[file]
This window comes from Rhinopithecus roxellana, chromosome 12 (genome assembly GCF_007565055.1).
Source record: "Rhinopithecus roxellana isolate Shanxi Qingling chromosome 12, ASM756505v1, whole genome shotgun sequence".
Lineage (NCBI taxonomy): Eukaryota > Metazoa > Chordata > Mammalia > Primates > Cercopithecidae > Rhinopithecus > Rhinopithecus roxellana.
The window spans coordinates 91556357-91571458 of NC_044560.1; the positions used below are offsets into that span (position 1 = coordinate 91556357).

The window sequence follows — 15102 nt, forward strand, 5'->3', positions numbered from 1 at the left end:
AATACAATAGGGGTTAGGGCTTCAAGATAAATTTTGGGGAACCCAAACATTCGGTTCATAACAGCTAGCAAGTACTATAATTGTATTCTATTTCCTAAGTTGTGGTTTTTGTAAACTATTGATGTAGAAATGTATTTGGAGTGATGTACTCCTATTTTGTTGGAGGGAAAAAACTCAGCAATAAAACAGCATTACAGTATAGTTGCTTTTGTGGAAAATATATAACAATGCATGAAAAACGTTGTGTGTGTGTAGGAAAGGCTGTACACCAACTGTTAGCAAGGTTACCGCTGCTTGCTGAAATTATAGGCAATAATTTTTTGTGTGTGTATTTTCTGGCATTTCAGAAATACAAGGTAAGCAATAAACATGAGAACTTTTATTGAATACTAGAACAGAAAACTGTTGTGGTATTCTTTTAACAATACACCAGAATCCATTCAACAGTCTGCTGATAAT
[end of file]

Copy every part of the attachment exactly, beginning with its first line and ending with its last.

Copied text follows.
This window comes from Rhinopithecus roxellana, chromosome 12 (genome assembly GCF_007565055.1).
Source record: "Rhinopithecus roxellana isolate Shanxi Qingling chromosome 12, ASM756505v1, whole genome shotgun sequence".
Lineage (NCBI taxonomy): Eukaryota > Metazoa > Chordata > Mammalia > Primates > Cercopithecidae > Rhinopithecus > Rhinopithecus roxellana.
The window spans coordinates 91556357-91571458 of NC_044560.1; the positions used below are offsets into that span (position 1 = coordinate 91556357).

The window sequence follows — 15102 nt, forward strand, 5'->3', positions numbered from 1 at the left end:
AATACAATAGGGGTTAGGGCTTCAAGATAAATTTTGGGGAACCCAAACATTCGGTTCATAACAGCTAGCAAGTACTATAATTGTATTCTATTTCCTAAGTTGTGGTTTTTGTAAACTATTGATGTAGAAATGTATTTGGAGTGATGTACTCCTATTTTGTTGGAGGGAAAAAACTCAGCAATAAAACAGCATTACAGTATAGTTGCTTTTGTGGAAAATATATAACAATGCATGAAAAACGTTGTGTGTGTGTAGGAAAGGCTGTACACCAACTGTTAGCAAGGTTACCGCTGCTTGCTGAAATTATAGGCAATAATTTTTTGTGTGTGTATTTTCTGGCATTTCAGAAATACAAGGTAAGCAATAAACATGAGAACTTTTATTGAATACTAGAACAGAAAACTGTTGTGGTATTCTTTTAACAATACACCAGAATCCATTCAACAGTCTGCTGATAAT